The Barbados government says it will no longer pay tuition fees for nationals studying at the University of the West Indies (UWI).
Finance and Economic Affairs Minister Chris Sinckler in his 2013-14 budget presentation on Tuesday, said that effective 2014, Barbadian students purusing studies at the university’s three campuses will be required to pay their own tuition fees, while the government continues to fund economic costs.
Sinckler said the tuition fees range from BDS$5, 625 to BDS$65,000 (One Barbados dollar=US$0.50 cents) and that the new policy would reduce the transfer to UWI by an estimated BDS$42 million a year.
“The government of Barbados recognizes that access to education at all levels has been a key factor in the success of Barbados as a society and an economy,” Sinckler said, adding that the Freundel Stuart administration “remains committed to, and fully supportive of, the continued growth and development of UWI Cave Hill and increased access to tertiary education for Barbadians”.
He said in 2003/04 the Cave Hill Campus began a major expansion in terms of the numbers of students and the amenities offered.
“In 1999 for example, there were around 3,568 undergraduate students at the Cave Hill and by 2007 this number had increased to around 6,718 and currently stands at around 7,200 students. The expansion has meant major increases in the government of Barbados’ contribution to UWI.”
He said in 2007, the financial contribution of the Barbados government to the university was BDS$79.3 million, a figure that increased to BDS$120.5 million a year later.
“To put things in context, for the entire period 1999 to 2007 combined, the total contribution required from the government of Barbados to the Cave Hill Campus was $543.2 million, compared to the $636.3 million dollar contribution required for the 2008 to 2012 period. The reality is that the amount required in the last five years was $93 million greater than the previous nine years combined.”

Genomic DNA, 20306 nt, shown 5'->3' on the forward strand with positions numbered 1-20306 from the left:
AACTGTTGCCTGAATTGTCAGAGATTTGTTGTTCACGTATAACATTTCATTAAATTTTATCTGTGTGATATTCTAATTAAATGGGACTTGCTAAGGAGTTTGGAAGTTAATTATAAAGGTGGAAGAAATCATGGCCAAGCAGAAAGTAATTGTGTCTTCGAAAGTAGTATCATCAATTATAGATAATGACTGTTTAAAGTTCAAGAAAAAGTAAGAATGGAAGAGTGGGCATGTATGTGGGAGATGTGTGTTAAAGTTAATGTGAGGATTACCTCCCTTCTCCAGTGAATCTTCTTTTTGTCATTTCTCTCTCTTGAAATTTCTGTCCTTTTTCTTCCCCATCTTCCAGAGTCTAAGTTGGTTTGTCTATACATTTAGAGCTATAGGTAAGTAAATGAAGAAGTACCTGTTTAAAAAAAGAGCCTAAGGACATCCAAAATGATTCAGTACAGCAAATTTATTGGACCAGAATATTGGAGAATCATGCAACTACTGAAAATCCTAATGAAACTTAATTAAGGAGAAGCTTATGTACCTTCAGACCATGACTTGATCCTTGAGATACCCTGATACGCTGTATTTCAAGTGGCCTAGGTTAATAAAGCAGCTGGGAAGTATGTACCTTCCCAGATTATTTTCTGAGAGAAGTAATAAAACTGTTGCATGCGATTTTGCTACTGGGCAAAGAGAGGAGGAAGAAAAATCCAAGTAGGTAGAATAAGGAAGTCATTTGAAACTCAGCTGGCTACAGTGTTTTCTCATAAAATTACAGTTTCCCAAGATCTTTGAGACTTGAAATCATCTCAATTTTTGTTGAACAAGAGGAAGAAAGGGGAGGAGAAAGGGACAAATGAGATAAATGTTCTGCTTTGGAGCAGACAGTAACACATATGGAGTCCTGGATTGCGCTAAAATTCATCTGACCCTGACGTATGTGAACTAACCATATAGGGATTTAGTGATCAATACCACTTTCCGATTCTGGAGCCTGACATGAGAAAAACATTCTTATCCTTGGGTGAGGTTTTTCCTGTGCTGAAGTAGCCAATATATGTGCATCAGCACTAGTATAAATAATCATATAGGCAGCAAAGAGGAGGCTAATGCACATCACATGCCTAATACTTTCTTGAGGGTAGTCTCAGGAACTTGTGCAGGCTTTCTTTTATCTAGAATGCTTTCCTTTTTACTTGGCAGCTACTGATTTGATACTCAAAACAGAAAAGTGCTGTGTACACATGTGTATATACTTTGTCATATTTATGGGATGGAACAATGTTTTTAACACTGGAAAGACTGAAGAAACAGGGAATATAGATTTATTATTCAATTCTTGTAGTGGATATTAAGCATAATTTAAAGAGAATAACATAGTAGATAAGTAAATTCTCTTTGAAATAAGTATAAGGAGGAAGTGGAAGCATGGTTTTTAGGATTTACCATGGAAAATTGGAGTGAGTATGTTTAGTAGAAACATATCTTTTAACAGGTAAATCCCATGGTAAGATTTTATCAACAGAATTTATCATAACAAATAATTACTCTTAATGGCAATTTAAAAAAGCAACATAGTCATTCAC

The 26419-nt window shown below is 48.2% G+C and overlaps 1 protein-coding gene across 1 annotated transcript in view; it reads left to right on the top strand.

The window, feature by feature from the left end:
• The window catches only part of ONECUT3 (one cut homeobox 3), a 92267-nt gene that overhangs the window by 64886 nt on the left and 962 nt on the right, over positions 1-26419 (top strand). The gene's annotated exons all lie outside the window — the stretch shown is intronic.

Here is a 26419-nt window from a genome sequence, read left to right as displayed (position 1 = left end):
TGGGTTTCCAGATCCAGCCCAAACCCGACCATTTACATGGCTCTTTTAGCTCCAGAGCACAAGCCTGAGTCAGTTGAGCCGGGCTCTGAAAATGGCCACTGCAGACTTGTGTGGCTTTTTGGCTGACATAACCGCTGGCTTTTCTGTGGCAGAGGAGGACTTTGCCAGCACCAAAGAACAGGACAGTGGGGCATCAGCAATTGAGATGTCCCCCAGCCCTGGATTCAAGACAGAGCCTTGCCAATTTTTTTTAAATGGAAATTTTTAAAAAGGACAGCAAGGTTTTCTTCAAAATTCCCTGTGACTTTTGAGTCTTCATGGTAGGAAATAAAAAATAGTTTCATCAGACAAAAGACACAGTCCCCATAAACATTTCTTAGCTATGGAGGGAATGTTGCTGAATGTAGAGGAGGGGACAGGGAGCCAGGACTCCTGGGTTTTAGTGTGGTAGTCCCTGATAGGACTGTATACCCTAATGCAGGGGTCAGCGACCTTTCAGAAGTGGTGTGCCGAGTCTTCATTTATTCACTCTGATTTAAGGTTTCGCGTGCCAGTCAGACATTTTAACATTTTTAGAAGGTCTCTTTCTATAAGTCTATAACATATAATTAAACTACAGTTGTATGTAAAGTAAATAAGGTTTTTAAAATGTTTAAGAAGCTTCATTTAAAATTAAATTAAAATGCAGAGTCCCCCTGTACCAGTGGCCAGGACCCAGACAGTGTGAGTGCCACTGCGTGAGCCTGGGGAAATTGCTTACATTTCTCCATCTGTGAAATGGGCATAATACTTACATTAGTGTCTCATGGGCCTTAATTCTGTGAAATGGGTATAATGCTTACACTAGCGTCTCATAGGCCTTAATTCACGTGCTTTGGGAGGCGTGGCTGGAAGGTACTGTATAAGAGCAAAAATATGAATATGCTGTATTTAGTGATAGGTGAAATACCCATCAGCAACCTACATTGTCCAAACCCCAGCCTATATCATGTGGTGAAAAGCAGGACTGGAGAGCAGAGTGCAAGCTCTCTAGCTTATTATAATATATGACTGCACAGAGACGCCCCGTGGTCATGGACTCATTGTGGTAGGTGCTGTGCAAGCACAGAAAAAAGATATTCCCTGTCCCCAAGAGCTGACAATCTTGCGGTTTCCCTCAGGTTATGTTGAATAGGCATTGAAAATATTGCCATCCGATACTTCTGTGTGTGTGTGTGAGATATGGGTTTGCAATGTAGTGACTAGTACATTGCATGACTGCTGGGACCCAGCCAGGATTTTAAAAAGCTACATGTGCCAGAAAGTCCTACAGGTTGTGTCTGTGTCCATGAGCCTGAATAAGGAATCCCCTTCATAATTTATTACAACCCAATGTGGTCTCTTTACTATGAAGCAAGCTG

Sinckler said the “stark reality” is that since 2006 the total contribution by the government to UWI has exceeded the combined contribution to all of the island’s nursery, primary, secondary schools as well as the Barbados Community College and the Samuel Jackman Prescod Polytechnic.
“While remaining committed to providing continued access to university education, the government cannot simply continue to preside over a situation where the growth and development of the non-university component education system is severely retarded. The country needs to be able to build capacity at all levels of the education system.
“As a consequence, the government has decided that in an effort to assist it in meeting the exploding costs of university education it has now become necessary to ask students attending and desirous of attending the University of the West Indies to contribute to their education in a more direct manner,” Sincker told legislators.
He said that the Ministry of Education will provide further details on a Means Testing Mechanism to ensure no deserving student is denied access to university education because of the means of their parents.
He said there will also be adjustments to the Student Revolving Loan Scheme to ensure that adequate access to loans with attractive repayment terms is available while the Ministry of Finance and Economic Affairs will in the coming week work with local finance houses to establish a National Registered Education Savings Plan with appropriate tax allowance provisions for savers. We also expect that our commercial banks, credit unions and other lending agencies will come forward with other attractive packages.
“We appreciate that this is a major shift in policy not just for this administration but for the country as a whole and it will meet with its fair share of criticism. We expect that and will take on board all constructive suggestions as to how we can deal with this very challenging issue.
“However my hope is that the discourse that will no doubt ensue will also take cognizance of the reality that the government simply cannot continue to contract such huge amounts of expenditure for which it knowingly has no sustainable means of meeting,” Sinckler added.